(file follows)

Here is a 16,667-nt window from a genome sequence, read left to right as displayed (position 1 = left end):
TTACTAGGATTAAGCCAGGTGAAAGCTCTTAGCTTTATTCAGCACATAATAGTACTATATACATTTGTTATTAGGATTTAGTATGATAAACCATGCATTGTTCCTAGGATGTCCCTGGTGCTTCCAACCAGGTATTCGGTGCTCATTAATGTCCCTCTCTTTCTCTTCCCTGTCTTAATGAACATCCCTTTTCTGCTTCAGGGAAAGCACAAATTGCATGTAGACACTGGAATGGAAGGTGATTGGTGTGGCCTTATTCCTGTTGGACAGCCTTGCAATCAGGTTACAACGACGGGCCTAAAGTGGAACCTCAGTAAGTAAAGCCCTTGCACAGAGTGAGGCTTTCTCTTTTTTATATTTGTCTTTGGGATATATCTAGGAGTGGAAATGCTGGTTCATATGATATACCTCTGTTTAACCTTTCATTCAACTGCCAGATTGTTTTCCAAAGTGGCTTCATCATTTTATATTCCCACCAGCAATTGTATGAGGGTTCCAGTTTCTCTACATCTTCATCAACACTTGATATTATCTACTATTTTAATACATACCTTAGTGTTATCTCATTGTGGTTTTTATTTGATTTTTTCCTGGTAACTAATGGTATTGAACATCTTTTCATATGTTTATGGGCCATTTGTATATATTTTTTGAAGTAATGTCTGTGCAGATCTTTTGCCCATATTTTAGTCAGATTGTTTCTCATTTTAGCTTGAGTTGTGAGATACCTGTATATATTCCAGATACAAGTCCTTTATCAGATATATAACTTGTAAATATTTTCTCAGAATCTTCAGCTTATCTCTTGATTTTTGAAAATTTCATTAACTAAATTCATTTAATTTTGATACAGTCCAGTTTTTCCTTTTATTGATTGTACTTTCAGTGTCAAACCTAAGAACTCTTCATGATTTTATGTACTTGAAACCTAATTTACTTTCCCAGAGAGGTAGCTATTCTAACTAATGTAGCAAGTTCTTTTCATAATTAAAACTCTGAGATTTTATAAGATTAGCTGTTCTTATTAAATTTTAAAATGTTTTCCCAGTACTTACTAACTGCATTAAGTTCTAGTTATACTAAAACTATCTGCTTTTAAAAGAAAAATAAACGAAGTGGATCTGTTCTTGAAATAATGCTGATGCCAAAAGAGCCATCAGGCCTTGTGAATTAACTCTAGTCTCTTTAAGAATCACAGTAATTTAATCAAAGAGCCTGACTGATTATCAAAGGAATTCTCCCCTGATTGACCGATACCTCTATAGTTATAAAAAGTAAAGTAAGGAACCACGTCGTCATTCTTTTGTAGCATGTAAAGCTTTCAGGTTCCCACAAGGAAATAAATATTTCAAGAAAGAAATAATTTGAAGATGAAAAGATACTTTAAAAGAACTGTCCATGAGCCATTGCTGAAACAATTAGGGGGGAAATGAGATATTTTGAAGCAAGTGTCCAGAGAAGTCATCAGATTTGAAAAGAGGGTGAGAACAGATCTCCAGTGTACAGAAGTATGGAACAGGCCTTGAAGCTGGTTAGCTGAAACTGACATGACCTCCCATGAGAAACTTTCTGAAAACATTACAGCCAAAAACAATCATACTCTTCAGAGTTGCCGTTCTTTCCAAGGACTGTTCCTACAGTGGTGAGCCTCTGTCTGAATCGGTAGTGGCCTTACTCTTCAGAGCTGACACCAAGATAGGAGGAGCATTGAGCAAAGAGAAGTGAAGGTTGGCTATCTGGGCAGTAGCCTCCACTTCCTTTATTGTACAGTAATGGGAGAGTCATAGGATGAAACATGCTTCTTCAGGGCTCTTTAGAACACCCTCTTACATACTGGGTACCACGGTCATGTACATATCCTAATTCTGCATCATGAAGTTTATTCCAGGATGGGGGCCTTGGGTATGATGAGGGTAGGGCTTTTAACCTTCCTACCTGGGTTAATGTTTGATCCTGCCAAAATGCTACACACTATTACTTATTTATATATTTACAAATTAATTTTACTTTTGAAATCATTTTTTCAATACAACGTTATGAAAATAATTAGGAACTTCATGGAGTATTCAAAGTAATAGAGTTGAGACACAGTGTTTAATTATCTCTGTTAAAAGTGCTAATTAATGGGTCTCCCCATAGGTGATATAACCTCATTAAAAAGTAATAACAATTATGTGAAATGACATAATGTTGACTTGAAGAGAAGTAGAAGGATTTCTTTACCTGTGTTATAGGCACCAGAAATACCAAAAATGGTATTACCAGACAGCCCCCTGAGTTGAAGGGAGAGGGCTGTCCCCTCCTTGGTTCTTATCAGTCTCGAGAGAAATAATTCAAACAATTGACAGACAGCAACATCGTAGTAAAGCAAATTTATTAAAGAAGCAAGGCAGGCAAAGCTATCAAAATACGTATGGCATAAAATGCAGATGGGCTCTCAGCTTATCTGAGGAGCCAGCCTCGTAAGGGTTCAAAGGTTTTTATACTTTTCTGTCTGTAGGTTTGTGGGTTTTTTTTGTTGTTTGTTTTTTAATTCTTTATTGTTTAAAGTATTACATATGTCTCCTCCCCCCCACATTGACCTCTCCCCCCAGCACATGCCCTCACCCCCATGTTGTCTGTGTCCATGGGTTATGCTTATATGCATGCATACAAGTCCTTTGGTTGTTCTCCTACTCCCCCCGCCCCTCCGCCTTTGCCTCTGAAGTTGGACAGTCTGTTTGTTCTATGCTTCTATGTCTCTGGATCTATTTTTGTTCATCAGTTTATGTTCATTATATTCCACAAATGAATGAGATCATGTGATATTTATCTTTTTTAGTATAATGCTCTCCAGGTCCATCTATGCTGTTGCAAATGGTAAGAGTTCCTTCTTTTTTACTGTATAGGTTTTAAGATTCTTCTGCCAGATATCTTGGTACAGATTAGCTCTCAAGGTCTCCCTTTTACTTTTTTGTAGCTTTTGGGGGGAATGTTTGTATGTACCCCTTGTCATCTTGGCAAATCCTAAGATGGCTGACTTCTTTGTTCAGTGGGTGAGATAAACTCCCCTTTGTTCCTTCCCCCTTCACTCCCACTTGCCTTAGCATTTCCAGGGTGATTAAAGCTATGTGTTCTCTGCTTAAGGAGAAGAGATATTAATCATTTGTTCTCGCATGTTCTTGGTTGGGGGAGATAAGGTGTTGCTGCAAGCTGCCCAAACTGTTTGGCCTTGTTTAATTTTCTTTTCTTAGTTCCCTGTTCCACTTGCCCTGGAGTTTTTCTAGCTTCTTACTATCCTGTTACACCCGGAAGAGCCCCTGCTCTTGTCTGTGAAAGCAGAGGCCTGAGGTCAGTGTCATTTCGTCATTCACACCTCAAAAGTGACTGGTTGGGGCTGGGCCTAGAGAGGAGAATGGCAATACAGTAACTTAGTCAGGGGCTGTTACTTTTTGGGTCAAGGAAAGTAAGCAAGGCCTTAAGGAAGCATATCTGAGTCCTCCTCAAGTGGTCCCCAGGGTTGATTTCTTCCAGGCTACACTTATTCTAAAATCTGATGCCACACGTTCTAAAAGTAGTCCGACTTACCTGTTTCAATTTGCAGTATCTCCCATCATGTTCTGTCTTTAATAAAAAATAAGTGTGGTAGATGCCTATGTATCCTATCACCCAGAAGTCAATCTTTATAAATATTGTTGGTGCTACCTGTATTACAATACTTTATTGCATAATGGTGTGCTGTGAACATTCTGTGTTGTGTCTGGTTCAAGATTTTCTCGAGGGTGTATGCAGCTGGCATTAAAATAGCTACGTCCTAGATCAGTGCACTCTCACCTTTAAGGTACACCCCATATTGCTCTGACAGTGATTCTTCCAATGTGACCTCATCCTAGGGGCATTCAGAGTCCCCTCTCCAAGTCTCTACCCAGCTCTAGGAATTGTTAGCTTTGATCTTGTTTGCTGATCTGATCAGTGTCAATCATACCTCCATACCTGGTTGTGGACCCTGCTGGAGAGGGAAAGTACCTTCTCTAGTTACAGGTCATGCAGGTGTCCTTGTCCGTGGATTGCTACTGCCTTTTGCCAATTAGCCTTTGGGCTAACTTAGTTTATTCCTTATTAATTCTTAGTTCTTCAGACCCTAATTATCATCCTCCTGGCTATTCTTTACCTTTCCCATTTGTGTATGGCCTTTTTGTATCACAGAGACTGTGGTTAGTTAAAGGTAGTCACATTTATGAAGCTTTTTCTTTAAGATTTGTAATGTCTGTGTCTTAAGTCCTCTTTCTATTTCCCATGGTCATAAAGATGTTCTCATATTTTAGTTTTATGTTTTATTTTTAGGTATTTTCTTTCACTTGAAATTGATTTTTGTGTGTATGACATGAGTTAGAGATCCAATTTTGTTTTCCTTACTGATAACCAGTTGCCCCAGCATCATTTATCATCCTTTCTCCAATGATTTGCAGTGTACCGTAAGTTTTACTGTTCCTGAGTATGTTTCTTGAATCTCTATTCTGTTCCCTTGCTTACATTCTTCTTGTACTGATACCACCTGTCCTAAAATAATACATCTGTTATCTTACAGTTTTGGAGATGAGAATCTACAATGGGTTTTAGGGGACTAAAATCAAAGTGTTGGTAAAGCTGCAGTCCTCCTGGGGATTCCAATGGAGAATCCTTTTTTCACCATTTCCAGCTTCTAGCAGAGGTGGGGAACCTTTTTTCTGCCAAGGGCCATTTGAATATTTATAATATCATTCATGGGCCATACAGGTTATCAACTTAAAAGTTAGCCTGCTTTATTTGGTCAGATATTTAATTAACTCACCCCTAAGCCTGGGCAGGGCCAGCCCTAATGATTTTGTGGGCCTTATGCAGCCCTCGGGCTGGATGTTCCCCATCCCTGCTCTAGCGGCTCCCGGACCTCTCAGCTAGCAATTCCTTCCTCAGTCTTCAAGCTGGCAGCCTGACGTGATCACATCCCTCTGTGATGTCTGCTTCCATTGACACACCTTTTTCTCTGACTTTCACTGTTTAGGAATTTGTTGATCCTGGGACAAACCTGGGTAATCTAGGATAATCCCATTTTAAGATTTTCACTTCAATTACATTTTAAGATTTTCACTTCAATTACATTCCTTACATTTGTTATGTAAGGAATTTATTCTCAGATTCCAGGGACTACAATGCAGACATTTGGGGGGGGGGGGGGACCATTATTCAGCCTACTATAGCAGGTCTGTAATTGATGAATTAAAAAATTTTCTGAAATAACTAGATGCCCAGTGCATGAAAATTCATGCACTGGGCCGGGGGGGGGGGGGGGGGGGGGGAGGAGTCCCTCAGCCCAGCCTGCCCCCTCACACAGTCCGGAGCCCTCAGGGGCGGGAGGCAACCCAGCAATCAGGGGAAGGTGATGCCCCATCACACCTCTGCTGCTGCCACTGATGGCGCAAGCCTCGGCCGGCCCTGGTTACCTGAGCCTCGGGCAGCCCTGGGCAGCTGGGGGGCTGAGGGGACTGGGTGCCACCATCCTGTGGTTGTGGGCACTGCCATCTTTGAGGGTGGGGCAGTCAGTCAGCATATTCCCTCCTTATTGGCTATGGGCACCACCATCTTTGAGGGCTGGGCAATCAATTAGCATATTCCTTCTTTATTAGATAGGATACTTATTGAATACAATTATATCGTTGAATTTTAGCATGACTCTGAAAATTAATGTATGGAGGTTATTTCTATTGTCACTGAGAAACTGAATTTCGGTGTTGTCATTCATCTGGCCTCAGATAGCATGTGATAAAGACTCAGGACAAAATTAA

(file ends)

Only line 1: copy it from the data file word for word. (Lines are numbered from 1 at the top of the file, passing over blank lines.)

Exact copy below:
Here is a 16,667-nt window from a genome sequence, read left to right as displayed (position 1 = left end):